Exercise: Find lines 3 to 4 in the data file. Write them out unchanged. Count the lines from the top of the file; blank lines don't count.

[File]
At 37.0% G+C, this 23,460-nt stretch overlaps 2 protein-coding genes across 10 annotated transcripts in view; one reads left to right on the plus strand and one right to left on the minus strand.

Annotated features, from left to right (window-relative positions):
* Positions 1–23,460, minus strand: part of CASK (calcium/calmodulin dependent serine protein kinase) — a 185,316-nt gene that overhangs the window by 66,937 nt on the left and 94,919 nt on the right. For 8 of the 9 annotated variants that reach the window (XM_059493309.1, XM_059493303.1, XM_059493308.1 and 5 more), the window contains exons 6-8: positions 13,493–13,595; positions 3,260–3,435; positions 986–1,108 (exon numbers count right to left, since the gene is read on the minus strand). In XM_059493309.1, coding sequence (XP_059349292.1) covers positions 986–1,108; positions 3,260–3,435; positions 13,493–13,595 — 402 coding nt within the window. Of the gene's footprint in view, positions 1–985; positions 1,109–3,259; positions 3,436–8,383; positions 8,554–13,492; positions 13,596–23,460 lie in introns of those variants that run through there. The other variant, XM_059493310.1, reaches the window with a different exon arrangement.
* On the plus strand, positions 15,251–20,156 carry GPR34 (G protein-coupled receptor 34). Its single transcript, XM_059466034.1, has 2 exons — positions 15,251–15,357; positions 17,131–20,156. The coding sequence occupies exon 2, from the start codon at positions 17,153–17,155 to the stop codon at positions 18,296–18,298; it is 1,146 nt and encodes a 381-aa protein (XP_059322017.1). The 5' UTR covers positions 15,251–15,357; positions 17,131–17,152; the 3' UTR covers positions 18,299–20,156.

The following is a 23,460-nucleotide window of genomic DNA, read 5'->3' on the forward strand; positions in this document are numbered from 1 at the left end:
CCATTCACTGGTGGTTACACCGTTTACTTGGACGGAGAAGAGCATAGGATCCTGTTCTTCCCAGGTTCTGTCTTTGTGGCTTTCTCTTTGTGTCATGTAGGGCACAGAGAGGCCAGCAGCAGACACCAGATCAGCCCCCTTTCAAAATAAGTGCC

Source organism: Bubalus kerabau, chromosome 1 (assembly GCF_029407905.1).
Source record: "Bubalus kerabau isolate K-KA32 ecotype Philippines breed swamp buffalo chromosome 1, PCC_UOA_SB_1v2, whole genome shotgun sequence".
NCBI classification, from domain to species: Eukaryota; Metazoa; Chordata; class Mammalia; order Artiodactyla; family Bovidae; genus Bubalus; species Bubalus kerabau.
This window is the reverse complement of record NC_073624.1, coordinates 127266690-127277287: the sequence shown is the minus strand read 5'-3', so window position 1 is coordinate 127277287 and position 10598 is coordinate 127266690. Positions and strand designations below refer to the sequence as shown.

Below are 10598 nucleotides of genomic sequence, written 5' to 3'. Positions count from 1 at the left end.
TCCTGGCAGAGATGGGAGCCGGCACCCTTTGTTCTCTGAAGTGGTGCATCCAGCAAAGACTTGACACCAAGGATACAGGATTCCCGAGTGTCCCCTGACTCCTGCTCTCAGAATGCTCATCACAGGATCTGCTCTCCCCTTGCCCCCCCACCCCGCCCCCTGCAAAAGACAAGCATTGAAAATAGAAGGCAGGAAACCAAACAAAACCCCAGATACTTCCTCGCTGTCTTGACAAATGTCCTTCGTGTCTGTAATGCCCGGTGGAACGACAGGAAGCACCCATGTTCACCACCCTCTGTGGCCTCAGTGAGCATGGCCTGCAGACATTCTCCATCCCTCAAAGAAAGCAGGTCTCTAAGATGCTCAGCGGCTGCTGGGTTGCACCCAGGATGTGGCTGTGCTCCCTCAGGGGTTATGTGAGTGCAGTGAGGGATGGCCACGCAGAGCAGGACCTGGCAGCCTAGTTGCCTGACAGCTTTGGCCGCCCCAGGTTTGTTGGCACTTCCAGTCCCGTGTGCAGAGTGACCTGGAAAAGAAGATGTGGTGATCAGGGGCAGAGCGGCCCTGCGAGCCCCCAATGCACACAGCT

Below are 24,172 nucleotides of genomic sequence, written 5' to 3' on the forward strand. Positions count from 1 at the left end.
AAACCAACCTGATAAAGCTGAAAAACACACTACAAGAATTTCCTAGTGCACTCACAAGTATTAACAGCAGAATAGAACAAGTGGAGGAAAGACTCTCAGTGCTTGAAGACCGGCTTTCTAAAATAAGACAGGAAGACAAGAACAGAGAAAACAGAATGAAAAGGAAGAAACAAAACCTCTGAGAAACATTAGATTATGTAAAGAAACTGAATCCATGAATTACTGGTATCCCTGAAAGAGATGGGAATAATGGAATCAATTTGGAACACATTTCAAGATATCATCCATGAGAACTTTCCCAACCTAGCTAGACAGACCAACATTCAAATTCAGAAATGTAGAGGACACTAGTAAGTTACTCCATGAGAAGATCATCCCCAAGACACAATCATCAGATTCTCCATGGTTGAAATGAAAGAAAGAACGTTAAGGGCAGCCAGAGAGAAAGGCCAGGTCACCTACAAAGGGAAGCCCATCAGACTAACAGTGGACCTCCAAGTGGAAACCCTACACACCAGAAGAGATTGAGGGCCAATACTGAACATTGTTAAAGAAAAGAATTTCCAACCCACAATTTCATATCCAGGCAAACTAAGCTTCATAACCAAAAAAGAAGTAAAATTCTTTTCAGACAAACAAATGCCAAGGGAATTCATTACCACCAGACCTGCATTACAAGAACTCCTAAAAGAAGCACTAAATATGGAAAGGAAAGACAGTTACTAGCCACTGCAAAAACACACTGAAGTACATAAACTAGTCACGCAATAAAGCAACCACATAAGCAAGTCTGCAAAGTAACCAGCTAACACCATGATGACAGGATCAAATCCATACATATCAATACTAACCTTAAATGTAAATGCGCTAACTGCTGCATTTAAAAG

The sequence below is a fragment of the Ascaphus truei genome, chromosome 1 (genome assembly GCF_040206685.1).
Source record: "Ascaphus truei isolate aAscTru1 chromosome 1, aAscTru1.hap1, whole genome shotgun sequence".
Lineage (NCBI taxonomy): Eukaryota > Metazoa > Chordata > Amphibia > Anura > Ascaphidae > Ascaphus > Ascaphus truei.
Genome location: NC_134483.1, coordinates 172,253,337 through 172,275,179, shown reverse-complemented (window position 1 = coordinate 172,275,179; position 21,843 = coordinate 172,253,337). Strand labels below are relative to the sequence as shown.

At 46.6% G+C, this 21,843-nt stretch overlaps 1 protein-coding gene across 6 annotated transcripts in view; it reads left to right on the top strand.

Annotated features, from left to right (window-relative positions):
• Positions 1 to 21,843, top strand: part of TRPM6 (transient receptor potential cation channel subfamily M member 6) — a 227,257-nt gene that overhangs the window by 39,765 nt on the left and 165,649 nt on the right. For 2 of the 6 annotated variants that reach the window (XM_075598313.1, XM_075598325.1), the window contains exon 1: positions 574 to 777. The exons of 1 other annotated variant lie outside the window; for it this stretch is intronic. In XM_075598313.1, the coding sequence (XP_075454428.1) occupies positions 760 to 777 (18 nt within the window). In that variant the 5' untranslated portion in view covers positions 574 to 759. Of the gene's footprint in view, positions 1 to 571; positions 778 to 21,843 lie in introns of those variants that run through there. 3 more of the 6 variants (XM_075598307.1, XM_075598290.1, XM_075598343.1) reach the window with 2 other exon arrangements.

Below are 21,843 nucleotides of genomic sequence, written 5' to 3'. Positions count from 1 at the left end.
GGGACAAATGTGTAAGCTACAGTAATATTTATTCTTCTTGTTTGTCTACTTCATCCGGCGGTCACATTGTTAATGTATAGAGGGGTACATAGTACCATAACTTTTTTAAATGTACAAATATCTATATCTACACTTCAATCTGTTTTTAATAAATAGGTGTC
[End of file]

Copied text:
* Positions 1–23,460, minus strand: part of CASK (calcium/calmodulin dependent serine protein kinase) — a 185,316-nt gene that overhangs the window by 66,937 nt on the left and 94,919 nt on the right. For 8 of the 9 annotated variants that reach the window (XM_059493309.1, XM_059493303.1, XM_059493308.1 and 5 more), the window contains exons 6-8: positions 13,493–13,595; positions 3,260–3,435; positions 986–1,108 (exon numbers count right to left, since the gene is read on the minus strand). In XM_059493309.1, coding sequence (XP_059349292.1) covers positions 986–1,108; positions 3,260–3,435; positions 13,493–13,595 — 402 coding nt within the window. Of the gene's footprint in view, positions 1–985; positions 1,109–3,259; positions 3,436–8,383; positions 8,554–13,492; positions 13,596–23,460 lie in introns of those variants that run through there. The other variant, XM_059493310.1, reaches the window with a different exon arrangement.
* On the plus strand, positions 15,251–20,156 carry GPR34 (G protein-coupled receptor 34). Its single transcript, XM_059466034.1, has 2 exons — positions 15,251–15,357; positions 17,131–20,156. The coding sequence occupies exon 2, from the start codon at positions 17,153–17,155 to the stop codon at positions 18,296–18,298; it is 1,146 nt and encodes a 381-aa protein (XP_059322017.1). The 5' UTR covers positions 15,251–15,357; positions 17,131–17,152; the 3' UTR covers positions 18,299–20,156.